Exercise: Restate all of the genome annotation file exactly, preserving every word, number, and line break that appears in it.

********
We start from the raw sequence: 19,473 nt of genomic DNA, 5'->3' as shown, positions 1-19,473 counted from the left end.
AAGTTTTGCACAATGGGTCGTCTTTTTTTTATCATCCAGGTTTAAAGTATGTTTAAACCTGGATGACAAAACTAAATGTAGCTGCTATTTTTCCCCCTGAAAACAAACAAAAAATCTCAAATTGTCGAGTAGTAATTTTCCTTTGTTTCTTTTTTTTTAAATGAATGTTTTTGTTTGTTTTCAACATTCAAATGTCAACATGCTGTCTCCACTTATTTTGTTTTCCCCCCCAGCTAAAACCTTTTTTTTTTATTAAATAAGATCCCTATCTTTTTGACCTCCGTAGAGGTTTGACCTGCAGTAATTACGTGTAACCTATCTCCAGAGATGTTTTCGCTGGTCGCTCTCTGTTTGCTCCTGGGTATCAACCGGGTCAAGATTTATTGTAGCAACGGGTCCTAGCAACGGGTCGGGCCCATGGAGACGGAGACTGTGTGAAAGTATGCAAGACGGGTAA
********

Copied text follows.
We start from the raw sequence: 19,473 nt of genomic DNA, 5'->3' as shown, positions 1-19,473 counted from the left end.
AAGTTTTGCACAATGGGTCGTCTTTTTTTTATCATCCAGGTTTAAAGTATGTTTAAACCTGGATGACAAAACTAAATGTAGCTGCTATTTTTCCCCCTGAAAACAAACAAAAAATCTCAAATTGTCGAGTAGTAATTTTCCTTTGTTTCTTTTTTTTTAAATGAATGTTTTTGTTTGTTTTCAACATTCAAATGTCAACATGCTGTCTCCACTTATTTTGTTTTCCCCCCCAGCTAAAACCTTTTTTTTTTATTAAATAAGATCCCTATCTTTTTGACCTCCGTAGAGGTTTGACCTGCAGTAATTACGTGTAACCTATCTCCAGAGATGTTTTCGCTGGTCGCTCTCTGTTTGCTCCTGGGTATCAACCGGGTCAAGATTTATTGTAGCAACGGGTCCTAGCAACGGGTCGGGCCCATGGAGACGGAGACTGTGTGAAAGTATGCAAGACGGGTAA